A kitty cat had found its way into a storm drain and subsequently managed to get only its head above the grate. Now it was stuck with its little face peering out from one of the two by two inch holes in the metal and its legs dangling below. After 15 minutes of trying to get it through, the fire department decided to pry off the heavy metal grating. Unfortunately, this did not help as the cat was frozen to the earth below. This was not a pretty picture and unsure that the cat hadn’t used up all nine lives, I rushed my son off to school.

The end of the story is that the cat lived. It had been missing from a neighbor’s for days, and the town officials really got to play old fashioned heroes. But the moral of the story is that you never know what could get into a storm drain and where it will end up.

Our town officials concluded the cat crawled in through an open culvert, got lost and then tried to climb its way out through a grate. Apparently that was not a success.

But the cat took the same trail as oil, gum wrappers, napkins, food, cigarette butts, dog poop and any other refuse we leave near or on our roads –purposely or through our daily farming and transportation activities. Unlike the cat, however, our refuse goes through the system and into our waterways. Unlike the cat, the pollution that ends up in our storm drains joins with stormwater and makes its way to the lakes, ponds and rivers around us.

About the author:  Amy Miller is a writer who works in the public affairs office of EPA New England in Boston. She lives in Maine with her husband, two children, seven chickens, two parakeets, dog and a great community.

Editor's Note: The opinions expressed here are those of the author. They do not reflect EPA policy, endorsement, or action, and EPA does not verify the accuracy or science of the contents of the blog.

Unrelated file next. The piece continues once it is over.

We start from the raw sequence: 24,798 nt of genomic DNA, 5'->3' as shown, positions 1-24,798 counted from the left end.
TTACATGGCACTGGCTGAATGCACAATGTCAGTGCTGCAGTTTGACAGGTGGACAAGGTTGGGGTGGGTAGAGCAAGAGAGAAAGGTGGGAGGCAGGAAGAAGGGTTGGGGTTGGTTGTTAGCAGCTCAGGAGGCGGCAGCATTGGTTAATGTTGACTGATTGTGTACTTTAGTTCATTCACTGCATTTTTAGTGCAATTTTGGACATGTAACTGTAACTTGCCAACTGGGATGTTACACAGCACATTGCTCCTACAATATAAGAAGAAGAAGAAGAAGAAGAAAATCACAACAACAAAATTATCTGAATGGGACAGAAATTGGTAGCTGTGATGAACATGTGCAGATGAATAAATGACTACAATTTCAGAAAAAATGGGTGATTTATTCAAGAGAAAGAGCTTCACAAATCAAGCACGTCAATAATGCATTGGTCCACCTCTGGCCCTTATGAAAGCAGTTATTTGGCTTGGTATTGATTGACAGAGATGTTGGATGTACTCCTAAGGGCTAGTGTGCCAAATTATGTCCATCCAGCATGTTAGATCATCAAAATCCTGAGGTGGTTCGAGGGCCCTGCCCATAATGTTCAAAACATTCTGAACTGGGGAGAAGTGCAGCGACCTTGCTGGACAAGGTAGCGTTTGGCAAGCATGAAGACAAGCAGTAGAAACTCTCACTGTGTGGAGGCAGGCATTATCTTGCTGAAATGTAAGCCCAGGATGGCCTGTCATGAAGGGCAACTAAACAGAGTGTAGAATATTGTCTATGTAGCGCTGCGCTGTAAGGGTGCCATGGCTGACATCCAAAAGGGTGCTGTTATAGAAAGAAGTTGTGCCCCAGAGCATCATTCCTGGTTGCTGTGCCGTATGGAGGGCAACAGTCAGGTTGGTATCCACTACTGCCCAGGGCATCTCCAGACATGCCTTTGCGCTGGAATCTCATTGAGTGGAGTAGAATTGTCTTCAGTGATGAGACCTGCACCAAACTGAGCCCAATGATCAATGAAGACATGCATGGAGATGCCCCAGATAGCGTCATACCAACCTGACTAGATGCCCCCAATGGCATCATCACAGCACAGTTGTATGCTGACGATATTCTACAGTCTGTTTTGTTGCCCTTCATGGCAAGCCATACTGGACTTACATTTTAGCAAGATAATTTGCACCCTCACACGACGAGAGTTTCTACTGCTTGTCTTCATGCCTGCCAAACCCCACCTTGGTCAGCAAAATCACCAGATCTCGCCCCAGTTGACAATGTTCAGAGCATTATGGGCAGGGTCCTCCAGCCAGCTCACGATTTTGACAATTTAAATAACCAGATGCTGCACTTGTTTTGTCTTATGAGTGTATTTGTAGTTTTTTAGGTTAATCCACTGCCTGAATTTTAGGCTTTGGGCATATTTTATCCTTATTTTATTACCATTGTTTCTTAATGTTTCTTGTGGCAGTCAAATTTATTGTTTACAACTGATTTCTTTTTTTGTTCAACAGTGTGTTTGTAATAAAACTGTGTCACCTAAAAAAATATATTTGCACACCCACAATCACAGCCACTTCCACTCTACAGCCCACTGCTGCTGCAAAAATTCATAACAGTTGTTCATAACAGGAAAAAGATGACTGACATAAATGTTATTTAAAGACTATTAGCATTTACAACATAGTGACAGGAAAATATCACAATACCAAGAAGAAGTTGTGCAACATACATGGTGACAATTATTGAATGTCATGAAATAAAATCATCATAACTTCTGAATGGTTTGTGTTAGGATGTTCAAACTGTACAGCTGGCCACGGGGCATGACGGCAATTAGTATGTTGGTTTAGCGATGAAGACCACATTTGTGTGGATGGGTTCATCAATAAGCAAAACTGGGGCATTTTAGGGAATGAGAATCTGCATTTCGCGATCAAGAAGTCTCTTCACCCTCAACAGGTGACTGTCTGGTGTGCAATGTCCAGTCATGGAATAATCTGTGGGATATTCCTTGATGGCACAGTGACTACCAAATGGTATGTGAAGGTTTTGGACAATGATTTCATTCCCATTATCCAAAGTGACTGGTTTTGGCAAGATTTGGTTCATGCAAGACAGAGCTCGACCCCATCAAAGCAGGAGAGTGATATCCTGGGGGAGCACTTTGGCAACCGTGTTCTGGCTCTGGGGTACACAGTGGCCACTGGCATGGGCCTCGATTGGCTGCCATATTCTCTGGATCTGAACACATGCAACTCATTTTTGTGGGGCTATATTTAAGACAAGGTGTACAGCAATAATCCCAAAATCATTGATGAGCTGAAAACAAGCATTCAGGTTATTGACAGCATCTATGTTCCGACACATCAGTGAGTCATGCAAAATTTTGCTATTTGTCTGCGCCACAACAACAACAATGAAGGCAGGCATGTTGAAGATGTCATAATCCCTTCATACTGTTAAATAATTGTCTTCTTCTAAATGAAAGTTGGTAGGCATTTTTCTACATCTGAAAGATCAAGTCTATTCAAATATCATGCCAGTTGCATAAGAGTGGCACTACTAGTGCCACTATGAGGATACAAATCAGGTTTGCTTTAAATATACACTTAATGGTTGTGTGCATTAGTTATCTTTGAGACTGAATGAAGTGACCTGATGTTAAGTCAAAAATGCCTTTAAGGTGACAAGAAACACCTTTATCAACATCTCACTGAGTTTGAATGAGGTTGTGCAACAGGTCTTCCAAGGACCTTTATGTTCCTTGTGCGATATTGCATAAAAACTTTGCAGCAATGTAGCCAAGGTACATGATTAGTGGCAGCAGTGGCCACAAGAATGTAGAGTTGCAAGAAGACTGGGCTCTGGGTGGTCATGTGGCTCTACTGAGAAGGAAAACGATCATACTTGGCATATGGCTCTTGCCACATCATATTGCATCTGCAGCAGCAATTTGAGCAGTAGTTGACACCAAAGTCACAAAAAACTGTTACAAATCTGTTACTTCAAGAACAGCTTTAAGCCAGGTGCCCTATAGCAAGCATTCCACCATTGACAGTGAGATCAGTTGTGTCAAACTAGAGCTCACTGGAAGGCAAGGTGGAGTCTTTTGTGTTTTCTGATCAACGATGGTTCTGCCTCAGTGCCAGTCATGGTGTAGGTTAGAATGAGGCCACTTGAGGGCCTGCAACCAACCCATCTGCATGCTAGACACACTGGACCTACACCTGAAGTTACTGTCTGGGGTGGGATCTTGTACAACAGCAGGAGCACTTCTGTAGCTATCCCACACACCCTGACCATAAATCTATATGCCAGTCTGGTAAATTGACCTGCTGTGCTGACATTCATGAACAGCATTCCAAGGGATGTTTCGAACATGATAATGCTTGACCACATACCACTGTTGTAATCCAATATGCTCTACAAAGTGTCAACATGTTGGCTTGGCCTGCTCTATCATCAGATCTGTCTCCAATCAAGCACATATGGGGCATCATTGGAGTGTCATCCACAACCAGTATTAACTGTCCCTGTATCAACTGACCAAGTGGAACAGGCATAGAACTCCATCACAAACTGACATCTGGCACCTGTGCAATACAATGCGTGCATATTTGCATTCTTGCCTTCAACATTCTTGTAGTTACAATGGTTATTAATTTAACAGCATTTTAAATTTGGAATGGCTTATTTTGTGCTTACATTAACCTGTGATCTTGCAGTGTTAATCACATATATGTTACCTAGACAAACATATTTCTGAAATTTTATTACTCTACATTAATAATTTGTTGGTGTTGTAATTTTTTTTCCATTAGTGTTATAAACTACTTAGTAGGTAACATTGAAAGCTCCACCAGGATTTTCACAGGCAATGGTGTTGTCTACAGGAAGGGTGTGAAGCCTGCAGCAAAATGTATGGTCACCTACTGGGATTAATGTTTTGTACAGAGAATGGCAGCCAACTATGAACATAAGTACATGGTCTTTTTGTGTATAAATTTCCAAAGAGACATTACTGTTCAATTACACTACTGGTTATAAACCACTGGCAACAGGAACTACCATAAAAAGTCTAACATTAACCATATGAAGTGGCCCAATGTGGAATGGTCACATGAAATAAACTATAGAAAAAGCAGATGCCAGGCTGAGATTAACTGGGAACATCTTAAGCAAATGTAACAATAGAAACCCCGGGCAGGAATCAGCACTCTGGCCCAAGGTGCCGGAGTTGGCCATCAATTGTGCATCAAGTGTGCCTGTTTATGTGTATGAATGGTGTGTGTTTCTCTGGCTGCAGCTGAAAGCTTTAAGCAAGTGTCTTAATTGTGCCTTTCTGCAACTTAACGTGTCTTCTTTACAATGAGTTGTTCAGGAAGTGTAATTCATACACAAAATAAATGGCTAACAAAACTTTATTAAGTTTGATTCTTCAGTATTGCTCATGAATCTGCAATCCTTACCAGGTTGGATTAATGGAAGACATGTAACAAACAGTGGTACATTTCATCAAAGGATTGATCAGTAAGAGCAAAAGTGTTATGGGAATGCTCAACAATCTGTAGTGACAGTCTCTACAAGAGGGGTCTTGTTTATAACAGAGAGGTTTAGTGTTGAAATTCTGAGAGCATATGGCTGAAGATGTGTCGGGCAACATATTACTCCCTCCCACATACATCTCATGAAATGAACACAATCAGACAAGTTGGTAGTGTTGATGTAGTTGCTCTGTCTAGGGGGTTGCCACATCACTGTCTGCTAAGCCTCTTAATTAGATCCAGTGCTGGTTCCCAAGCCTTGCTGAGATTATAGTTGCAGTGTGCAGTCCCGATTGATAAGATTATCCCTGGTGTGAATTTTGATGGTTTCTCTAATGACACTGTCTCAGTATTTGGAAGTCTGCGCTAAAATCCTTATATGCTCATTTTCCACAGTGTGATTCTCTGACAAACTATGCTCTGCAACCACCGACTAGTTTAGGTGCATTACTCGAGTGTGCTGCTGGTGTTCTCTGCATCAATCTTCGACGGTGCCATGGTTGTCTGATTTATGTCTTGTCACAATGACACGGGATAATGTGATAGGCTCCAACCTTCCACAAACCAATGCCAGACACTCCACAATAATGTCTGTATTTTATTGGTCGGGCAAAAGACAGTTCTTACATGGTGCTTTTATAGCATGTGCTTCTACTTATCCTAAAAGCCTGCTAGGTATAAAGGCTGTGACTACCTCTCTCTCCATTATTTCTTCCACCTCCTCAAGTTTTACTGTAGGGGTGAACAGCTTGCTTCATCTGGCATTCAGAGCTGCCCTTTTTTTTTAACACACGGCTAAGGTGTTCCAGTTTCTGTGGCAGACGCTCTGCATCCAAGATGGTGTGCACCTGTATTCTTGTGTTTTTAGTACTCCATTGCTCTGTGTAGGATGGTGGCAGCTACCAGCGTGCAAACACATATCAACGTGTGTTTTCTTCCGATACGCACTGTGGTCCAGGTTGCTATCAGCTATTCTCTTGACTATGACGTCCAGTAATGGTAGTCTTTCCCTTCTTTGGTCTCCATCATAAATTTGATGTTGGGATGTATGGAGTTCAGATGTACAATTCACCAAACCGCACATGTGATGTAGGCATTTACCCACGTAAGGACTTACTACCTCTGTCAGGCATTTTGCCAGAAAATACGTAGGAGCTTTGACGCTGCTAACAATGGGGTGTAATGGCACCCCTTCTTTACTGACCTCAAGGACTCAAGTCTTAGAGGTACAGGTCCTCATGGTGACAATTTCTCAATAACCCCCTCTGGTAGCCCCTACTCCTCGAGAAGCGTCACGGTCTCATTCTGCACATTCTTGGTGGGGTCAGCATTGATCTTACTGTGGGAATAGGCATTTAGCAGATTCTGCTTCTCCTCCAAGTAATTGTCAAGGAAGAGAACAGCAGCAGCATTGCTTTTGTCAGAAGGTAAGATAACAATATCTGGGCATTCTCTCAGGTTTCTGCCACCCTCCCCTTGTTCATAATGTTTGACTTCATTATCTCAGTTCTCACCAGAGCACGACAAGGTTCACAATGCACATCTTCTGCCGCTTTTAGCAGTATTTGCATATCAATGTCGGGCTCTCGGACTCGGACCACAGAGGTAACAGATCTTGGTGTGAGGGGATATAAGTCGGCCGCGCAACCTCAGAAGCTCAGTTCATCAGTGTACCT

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Challenges and Opportunities in San Juan Bay

By Nancy Stoner

Last week, I visited the San Juan Bay National Estuary Program office in Puerto Rico and took a tour of the estuary with the program’s director, Dr. Javier Laureano. San Juan Bay was the first tropical island estuary to become part of the National Estuary Program and, it contains coral communities, seagrass beds and mangrove forests – all habitats designated critical areas. The San Juan Bay program also faces some significant environmental challenges, but Dr. Laureano and his team are making tremendous progress through their partnerships with commonwealth and municipal officials, the local water and wastewater utilities, and dedicated community groups.
We started the day with a boat tour of the waterways that connect to San Juan Bay. It’s an oasis in the Puerto Rico’s largest urban center with almost no development and lots of wildlife, but with significant contamination issues from sewage and stormwater. The National Estuary Program has requested $1.2 million from the Clean Water State Revolving Fund to track all of the sources of untreated sewage into the waterway. We also saw a number of new eco-tourism businesses that the National Estuary Program has helped get off the ground.

A hallmark of this program is its focus on developing economic opportunities for many of the communities located within the National Estuary Program study area because of the poverty they face. In this case, many of the local neighborhoods lack sewage treatment and have clogged stormwater drains as well, so the storms flood the streets, homes and even schools with sewage-laden water.